Sultan Sial

ss@look1.apmaths.uwo.ca

http://look1.apmaths.uwo.ca

The modeling of shock waves illustrates themes that are common in the field of Applied Mathematics:

- The problem is
too difficult to be solved in general by analytic means.
- One can make simplifying physical assumptions that allow
the problem to be model-led on a computer.
- This means that the modeler must have physical insight into the problem as well as a knowledge of computational techniques.

**Pictures for the impatient**

We will illustrate these themes by looking at a simple case - the Sod shock tube. Click here to see the mass density in the tube after the shocks have developed. Click here to see the velocities in the shock tube after the shocks have developed.

**Probabilistic Viewpoint**

There are a number of approaches to thinking about and modeling a fluid like air or water.

One way is to try and describe the motion of each
individual particle of the fluid. This leads to the field
of *molecular dynamics*. A problem with this method is that
it is very computationally intensive to track even a few
thousand molecules let alone the millions in even a very
small volume.

Another approach is to assign a *probability
density* function *f* to the fluid that
describes fluid.

In statistical mechanics such a function takes a form
*f(u,v,w)* where *u*, *v*, *w*
are the *x*-, *y*-, and
*z*-velocities of individual molecules. *f*
tells us what fraction of the molecules of the fluid have
the velocities *u*, *v* and *w*.

What form should the function *f* take? This
questions leads to our first assumption.

**Maxwell-Boltzmann Distribution**

It is a principle of statistical mechanics that a system
will seek to maximize 'disorder' or entropy. For an
ideal gas, the distribution that maximizes the entropy is the
Maxwell-Boltzmann distribution. So we could assume that,
at any point in fluid, the fluid can be described by the
Maxwell-Boltzmann distribution. This is of course
**false**. However, we have to start
somewhere and the Maxwell-Boltzmann distribution may be a
good approximation in some cases.

**Finite-Volume Method**

There are several methods for describing the evolution of a fluid. The Finite-Volume methods take the volume of interest and divide it up into a number of smaller volumes.

We make the assumption that within each small finite volume the fluid will have the same mass, momentum, and energy. Again this is false, but with enough finite volumes is often a good approximation.

**Numerical Interpolations**

We can specify the mass, momentum and energy in each cell at
the beginning of the simulation. But what about the
values at the interfaces of the cells? At this point some
sort of *numerical interpolation* is required.
Numerical interpolation techniques attempt to make
estimates for the value of a function when the exact value
is difficult, expensive, or impossible to determine.
Using the values in neighbouring finite volumes one can
estimate the values at th interfaces between the finite
volumes.

**Fluxes**

The rate at which any quantity *s* is flowing in
the *x*-direction is given by integrating the function
*usf* over all values of __ from minus infinity to
infinity. The fluxes in the other two directions are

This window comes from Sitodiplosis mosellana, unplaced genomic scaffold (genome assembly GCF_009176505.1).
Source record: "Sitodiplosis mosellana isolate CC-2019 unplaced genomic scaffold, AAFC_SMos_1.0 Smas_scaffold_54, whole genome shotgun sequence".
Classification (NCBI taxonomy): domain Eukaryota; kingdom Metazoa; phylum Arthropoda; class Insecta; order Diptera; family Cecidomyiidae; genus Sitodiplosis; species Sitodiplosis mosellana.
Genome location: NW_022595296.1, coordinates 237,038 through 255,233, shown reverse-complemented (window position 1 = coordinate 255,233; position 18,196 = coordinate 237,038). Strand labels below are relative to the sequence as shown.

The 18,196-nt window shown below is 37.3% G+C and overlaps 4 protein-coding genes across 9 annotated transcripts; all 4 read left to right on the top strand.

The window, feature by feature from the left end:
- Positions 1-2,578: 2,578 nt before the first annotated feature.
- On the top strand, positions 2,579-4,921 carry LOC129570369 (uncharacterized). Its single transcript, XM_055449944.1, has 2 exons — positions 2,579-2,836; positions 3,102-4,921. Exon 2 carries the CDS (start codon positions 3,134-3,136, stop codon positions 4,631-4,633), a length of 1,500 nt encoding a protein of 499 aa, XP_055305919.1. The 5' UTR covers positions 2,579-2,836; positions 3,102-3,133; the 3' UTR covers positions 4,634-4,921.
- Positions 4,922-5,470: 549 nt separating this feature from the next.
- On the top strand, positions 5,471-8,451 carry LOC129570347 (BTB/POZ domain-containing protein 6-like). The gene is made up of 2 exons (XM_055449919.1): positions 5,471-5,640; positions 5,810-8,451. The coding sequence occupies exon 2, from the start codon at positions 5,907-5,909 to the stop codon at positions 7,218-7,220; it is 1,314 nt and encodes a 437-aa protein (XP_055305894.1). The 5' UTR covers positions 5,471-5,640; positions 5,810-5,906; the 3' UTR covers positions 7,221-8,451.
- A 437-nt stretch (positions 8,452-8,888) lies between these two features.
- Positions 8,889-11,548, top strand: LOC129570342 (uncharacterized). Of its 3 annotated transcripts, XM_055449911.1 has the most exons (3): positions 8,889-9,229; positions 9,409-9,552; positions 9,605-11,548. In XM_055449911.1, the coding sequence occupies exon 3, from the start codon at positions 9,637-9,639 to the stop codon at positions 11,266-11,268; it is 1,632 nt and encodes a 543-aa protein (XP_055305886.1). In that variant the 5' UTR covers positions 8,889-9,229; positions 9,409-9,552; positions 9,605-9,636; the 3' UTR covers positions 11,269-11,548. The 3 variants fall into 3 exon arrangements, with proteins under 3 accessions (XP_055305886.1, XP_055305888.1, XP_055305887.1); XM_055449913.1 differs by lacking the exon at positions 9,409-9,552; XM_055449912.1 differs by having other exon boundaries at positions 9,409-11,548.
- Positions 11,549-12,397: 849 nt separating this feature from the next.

given by integrating vsf and wsf.
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We require one more false assumption. The function
f, which we assume is the Maxwell-Boltzmann
distribution, is a function of the average momentum at the
point of interest. Assume that over a small time step
T the average momentum does not change. Then,
the amount of mass, momentum or energy transferred between
two finite volumes will be given by the flux of that
quantity times T.
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Algorithm
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With these assumptions it is possible to watch a fluid
evolve. We begin a simulation by specifying the mass,
momentum and energy in each finite volume. We then
interpolate the values of these quantities at the
interfaces between the finite volumes. These values give
us the Maxwell-Boltzmann distribution at the interfaces
from which the fluxes can be calculated. The fluxes tell us
how much mass, momentum, and energy is transferred between
the finite volumes in each time step. At the end of the
time step we can add these fluxes to each finite volume to
get new values for the mass, momentum, and energy. We
then repeat the entire process over and over again to see
how the fluid evolves.
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Simulation
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An illustration of a finite volume technique is
the simulation of the Sod shock tube. This is a
standard test case for which analytical techniques
give an answer against which numerical techniques
can be tested.
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The Sod test case consists of a one dimensional
tube in which one half of the tube has different
initial conditions than the other half. initially,
the left half of the tube has a mass density of 1
and an energy of 2.5. The right side of tube
initially has a mass density of 0.125 and an energy
of 0.25.
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As the flow develops shock waves form.
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The results shown below are from a FORTRAN90 program
run on an IBM RISC6000 workstation. Since the
code is essentially parallel it runs well on
super-computers also.
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Initially, the shock tube has a high and a low
density region. As the flow develops, regions of
intermediate density develop as well. This is
shown in the digram below.
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Initially, the fluid is at rest. Then a flow
develops in the middle of the tube which moves
towards the right.
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